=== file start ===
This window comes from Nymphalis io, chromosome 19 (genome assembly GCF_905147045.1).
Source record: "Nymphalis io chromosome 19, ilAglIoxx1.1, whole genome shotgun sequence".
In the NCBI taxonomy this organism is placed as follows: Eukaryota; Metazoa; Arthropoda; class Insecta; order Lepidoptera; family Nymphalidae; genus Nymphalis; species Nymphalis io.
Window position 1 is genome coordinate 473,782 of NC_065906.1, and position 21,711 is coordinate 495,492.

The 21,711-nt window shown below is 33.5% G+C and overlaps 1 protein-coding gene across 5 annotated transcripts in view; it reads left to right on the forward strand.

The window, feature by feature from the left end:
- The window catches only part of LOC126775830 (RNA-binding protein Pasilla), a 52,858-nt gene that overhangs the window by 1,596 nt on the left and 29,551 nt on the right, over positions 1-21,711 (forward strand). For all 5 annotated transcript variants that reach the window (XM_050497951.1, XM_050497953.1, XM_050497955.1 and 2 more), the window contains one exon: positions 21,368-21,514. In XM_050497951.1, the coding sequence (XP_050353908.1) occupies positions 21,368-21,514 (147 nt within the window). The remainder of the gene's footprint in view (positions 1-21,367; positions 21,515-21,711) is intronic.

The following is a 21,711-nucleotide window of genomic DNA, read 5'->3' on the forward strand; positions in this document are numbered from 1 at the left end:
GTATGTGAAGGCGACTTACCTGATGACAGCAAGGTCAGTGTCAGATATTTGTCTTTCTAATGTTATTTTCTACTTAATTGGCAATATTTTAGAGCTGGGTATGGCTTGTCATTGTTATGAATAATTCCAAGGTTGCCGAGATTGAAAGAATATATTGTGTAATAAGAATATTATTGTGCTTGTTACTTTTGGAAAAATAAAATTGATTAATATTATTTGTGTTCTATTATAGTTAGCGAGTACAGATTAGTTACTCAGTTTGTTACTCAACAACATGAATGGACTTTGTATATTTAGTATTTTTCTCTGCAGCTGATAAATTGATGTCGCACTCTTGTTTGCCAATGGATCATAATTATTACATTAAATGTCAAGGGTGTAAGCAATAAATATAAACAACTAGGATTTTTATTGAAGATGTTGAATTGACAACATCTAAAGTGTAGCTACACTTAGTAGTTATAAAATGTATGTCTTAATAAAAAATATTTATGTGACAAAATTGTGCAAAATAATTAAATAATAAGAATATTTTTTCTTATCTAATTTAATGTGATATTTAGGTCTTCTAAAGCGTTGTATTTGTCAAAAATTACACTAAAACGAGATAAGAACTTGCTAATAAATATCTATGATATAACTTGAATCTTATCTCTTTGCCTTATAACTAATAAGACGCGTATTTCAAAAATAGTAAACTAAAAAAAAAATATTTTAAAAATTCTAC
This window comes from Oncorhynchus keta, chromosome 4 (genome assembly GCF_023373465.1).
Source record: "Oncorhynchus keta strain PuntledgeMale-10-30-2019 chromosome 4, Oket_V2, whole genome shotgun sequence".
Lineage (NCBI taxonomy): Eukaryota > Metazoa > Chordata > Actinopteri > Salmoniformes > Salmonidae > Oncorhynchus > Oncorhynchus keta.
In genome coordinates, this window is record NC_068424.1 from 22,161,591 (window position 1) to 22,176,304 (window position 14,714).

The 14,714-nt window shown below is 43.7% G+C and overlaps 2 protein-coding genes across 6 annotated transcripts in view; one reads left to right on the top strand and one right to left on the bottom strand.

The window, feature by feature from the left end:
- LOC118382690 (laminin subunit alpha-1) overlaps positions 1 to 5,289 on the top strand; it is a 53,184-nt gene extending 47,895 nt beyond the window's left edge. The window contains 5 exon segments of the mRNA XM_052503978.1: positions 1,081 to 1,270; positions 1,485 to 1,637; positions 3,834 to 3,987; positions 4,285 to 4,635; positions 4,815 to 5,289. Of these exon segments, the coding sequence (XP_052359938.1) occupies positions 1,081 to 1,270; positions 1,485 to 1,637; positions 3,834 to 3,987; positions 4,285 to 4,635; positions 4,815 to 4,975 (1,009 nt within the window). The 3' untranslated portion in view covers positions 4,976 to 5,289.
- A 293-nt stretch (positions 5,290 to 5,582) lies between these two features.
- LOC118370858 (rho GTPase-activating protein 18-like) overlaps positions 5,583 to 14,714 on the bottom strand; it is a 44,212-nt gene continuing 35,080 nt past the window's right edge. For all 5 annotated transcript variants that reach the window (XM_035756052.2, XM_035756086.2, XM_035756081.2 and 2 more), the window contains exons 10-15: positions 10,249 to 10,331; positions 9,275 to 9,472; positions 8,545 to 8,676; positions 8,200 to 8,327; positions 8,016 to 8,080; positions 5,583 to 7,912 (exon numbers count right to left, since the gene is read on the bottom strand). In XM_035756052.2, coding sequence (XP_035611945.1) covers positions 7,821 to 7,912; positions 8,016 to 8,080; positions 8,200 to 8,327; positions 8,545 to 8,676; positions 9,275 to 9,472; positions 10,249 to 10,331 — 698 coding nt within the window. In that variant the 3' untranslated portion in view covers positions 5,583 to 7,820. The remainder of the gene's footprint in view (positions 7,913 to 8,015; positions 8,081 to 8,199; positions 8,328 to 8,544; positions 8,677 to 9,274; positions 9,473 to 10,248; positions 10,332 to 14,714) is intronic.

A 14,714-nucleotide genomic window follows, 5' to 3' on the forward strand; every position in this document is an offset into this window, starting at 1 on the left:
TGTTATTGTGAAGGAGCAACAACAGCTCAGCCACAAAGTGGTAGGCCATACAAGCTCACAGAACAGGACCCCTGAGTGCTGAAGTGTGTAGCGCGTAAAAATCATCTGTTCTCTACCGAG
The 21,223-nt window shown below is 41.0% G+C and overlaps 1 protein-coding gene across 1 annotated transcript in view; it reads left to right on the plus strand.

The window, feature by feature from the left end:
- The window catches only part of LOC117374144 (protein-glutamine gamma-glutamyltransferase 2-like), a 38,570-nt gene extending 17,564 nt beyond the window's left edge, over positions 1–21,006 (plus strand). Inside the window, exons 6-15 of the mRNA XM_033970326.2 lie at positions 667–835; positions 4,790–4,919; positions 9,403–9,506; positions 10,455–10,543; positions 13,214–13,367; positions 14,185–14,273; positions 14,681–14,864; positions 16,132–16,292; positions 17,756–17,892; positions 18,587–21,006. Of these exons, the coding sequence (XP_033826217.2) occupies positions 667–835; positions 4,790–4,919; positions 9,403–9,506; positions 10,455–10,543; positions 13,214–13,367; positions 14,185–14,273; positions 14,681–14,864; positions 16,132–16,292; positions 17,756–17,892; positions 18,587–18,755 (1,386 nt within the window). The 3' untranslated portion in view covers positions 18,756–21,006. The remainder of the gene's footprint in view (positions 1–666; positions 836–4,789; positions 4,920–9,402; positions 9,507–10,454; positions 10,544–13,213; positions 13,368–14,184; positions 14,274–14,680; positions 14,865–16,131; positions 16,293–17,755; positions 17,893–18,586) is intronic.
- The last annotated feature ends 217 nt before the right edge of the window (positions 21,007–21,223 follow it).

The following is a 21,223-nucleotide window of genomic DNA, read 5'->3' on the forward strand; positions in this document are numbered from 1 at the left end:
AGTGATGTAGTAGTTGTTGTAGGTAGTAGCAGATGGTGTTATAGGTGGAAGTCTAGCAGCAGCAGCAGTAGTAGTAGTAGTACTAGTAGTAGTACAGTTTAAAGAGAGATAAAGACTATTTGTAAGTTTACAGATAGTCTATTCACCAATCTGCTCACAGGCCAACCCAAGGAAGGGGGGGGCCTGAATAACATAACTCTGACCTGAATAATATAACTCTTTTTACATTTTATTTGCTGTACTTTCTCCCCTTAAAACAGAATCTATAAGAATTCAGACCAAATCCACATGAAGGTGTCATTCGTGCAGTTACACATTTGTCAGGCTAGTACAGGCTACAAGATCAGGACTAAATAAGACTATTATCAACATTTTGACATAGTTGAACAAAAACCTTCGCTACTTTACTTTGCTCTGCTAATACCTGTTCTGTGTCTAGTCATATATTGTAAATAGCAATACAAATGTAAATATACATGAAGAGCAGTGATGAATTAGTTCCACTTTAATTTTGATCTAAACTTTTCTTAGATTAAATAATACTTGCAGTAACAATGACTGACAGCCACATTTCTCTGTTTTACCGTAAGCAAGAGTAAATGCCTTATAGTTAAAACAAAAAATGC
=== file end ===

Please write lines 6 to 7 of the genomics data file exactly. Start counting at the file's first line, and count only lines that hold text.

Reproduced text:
The window, feature by feature from the left end:
- The window catches only part of LOC126775830 (RNA-binding protein Pasilla), a 52,858-nt gene that overhangs the window by 1,596 nt on the left and 29,551 nt on the right, over positions 1-21,711 (forward strand). For all 5 annotated transcript variants that reach the window (XM_050497951.1, XM_050497953.1, XM_050497955.1 and 2 more), the window contains one exon: positions 21,368-21,514. In XM_050497951.1, the coding sequence (XP_050353908.1) occupies positions 21,368-21,514 (147 nt within the window). The remainder of the gene's footprint in view (positions 1-21,367; positions 21,515-21,711) is intronic.